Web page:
Spectacular cold water reefs discovered off Ireland's west coast

Ireland’s seabed territory is one of the largest in Europe, and more than 10 times Ireland’s land mass. Porcupine Bank is an area of the Irish shelf, on the fringes of the Atlantic Ocean approximately 120miles (200 kilometres) west of Ireland. A recent expedition of Irish waters by the Marine Institute have discovered cold water coral reefs at previously unexplored depths along the Porcupine Bank. The Irish Lights Vessel, Granuaile, has been used for the deep water explorations, with researchers covering over 1,000 nautical miles. Using a Remotely Operated Vehicle (ROV) they have undertaken round the clock surveys of the sea bed. Ireland's Marine Institute (Foras na Mara) reported on the expedition, which used sophisticated equipment on the ROV, including high definition cameras. This enabled the measurement and gathering of samples at depths of up to 3km.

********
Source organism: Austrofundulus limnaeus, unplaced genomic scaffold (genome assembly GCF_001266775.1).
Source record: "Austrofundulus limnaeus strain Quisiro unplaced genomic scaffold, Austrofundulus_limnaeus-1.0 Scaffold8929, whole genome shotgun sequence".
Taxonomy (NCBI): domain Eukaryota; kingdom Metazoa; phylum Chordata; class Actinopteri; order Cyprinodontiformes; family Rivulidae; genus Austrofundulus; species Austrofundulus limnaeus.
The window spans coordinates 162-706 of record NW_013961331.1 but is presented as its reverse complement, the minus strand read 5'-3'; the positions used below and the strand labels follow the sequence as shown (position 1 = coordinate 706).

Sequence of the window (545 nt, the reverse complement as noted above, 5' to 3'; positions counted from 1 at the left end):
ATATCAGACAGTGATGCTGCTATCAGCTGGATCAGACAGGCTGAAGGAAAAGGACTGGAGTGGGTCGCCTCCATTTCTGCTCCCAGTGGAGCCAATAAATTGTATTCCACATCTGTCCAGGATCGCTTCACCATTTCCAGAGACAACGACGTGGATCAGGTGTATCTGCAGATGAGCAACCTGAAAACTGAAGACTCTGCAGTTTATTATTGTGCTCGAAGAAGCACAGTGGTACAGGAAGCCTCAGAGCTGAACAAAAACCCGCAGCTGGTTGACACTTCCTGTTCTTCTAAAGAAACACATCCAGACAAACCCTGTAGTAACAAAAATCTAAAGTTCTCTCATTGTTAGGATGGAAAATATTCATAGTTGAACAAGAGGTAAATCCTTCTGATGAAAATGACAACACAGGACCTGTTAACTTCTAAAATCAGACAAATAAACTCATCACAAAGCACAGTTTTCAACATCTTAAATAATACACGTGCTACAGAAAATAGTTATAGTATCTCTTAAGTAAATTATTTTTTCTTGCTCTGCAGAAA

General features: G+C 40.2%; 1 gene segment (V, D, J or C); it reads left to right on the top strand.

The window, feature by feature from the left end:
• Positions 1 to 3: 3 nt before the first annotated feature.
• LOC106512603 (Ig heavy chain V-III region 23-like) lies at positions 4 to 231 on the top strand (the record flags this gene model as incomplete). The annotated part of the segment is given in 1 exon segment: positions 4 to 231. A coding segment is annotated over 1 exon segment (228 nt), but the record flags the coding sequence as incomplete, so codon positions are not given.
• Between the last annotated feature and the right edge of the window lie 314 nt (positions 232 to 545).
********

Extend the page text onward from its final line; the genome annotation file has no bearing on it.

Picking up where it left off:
Scientists found a coral reef known as Solenosmilia variabilis during the recent voyage. Located at 1,600 metres below sea level, it is deeper than had ever been recorded before and in much more sizable formations. Previous expeditions have found reef covered mounds on the southern end of the Porcupine Bank, which have been described as  the most pristine, thriving and spectacular examples of cold-water coral reefs in Irish waters. They take around around one year to increase in size by just one millimetre, so the reefs could be up to 4,000 years old. Once the Granuaile had docked in Galway yesterday morning (26th July), hundreds of samples were unloaded and taken to the Marine Institute and to NUI Galway for further examination. 

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